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      Antibiotic Resistance in the Drinking Water: Old and New Strategies to Remove Antibiotics, Resistant Bacteria, and Resistance Genes

      , , , ,
      Pharmaceuticals
      MDPI AG

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          Abstract

          Bacterial resistance is a naturally occurring process. However, bacterial antibiotic resistance has emerged as a major public health problem in recent years. The accumulation of antibiotics in the environment, including in wastewaters and drinking water, has contributed to the development of antibiotic resistant bacteria and the dissemination of antibiotic resistance genes (ARGs). Such can be justified by the growing consumption of antibiotics and their inadequate elimination. The conventional water treatments are ineffective in promoting the complete elimination of antibiotics and bacteria, mainly in removing ARGs. Therefore, ARGs can be horizontally transferred to other microorganisms within the aquatic environment, thus promoting the dissemination of antibiotic resistance. In this review, we discuss the efficiency of conventional water treatment processes in removing agents that can spread/stimulate the development of antibiotic resistance and the promising strategies for water remediation, mainly those based on nanotechnology and microalgae. Despite the potential of some of these approaches, the elimination of ARGs remains a challenge that requires further research. Moreover, the development of new processes must avoid the release of new contaminants for the environment, such as the chemicals resulting from nanomaterials synthesis, and consider the utilization of green and eco-friendly alternatives such as biogenic nanomaterials and microalgae-based technologies.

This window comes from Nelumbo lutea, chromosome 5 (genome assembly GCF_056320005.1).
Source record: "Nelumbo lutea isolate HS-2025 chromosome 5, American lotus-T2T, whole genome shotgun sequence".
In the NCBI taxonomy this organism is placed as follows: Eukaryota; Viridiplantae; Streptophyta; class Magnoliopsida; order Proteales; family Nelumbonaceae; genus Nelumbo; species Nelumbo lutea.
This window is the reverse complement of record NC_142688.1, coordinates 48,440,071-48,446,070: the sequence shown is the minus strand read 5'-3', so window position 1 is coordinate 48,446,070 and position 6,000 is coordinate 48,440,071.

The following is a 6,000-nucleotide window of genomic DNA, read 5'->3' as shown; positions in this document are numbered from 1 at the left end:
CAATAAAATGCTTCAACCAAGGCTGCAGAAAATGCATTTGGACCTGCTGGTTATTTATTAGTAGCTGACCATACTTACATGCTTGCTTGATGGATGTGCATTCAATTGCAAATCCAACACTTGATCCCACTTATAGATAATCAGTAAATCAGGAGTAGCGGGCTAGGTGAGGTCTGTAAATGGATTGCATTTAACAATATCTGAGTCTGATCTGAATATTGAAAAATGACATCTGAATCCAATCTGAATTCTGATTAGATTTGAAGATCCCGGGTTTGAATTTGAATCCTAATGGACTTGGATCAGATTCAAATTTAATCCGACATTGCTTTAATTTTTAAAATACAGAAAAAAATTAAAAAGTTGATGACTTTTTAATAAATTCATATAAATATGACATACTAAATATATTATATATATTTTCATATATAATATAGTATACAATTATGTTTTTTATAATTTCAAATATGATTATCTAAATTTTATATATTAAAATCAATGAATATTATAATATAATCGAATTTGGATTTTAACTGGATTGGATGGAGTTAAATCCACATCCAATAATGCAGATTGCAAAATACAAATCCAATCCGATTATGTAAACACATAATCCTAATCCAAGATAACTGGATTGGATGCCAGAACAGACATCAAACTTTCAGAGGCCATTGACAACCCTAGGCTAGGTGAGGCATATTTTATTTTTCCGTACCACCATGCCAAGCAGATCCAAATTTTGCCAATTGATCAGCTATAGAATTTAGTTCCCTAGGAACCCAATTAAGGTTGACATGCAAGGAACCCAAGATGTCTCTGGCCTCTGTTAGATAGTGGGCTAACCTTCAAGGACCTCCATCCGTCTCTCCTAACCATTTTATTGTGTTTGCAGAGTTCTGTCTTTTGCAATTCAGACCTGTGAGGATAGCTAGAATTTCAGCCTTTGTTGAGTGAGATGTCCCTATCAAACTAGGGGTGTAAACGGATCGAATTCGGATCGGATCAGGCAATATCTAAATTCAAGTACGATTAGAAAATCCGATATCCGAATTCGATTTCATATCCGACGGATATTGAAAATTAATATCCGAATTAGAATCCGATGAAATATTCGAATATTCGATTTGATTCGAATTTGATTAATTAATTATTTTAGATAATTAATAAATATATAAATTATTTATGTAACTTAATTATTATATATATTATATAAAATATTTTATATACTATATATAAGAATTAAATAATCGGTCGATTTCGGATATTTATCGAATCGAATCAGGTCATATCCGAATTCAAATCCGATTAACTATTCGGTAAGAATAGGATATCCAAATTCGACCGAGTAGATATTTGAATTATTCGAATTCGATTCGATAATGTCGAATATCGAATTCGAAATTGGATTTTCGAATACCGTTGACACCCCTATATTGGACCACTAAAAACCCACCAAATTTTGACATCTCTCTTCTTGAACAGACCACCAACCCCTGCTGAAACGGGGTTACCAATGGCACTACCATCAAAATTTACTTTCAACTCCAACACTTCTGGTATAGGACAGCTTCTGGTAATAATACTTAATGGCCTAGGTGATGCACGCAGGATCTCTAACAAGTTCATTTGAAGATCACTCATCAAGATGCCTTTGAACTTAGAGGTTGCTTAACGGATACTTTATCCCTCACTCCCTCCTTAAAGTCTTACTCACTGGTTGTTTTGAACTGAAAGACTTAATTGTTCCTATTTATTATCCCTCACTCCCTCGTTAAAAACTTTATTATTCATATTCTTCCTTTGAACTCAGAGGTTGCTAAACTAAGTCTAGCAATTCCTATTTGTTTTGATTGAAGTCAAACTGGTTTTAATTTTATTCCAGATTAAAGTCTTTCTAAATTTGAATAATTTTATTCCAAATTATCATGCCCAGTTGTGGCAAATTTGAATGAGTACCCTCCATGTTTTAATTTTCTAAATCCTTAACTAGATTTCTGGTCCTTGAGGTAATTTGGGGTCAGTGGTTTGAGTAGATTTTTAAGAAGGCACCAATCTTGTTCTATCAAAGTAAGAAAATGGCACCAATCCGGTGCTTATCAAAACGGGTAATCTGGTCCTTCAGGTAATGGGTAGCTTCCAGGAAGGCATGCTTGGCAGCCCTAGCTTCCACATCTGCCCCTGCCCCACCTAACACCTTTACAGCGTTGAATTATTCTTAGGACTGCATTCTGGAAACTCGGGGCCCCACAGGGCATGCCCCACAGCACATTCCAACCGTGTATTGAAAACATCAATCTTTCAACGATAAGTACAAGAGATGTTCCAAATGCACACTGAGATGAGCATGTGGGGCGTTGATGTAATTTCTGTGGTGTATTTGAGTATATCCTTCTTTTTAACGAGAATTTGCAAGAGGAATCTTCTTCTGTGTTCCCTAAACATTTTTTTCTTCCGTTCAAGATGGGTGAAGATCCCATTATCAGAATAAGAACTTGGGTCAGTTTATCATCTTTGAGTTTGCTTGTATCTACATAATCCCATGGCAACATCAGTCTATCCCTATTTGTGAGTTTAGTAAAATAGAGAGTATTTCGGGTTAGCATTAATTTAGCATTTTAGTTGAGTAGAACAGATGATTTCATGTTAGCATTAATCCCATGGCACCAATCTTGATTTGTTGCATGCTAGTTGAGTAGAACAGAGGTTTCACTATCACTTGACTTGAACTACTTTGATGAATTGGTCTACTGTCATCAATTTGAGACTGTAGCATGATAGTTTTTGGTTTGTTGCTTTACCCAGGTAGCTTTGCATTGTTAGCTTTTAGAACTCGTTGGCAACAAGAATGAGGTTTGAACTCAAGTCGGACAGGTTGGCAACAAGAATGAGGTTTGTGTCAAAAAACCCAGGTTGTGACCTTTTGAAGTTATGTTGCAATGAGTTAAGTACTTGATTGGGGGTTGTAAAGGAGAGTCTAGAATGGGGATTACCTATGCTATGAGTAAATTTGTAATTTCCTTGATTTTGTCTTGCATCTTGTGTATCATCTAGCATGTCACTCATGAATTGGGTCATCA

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          Biofilms: an emergent form of bacterial life.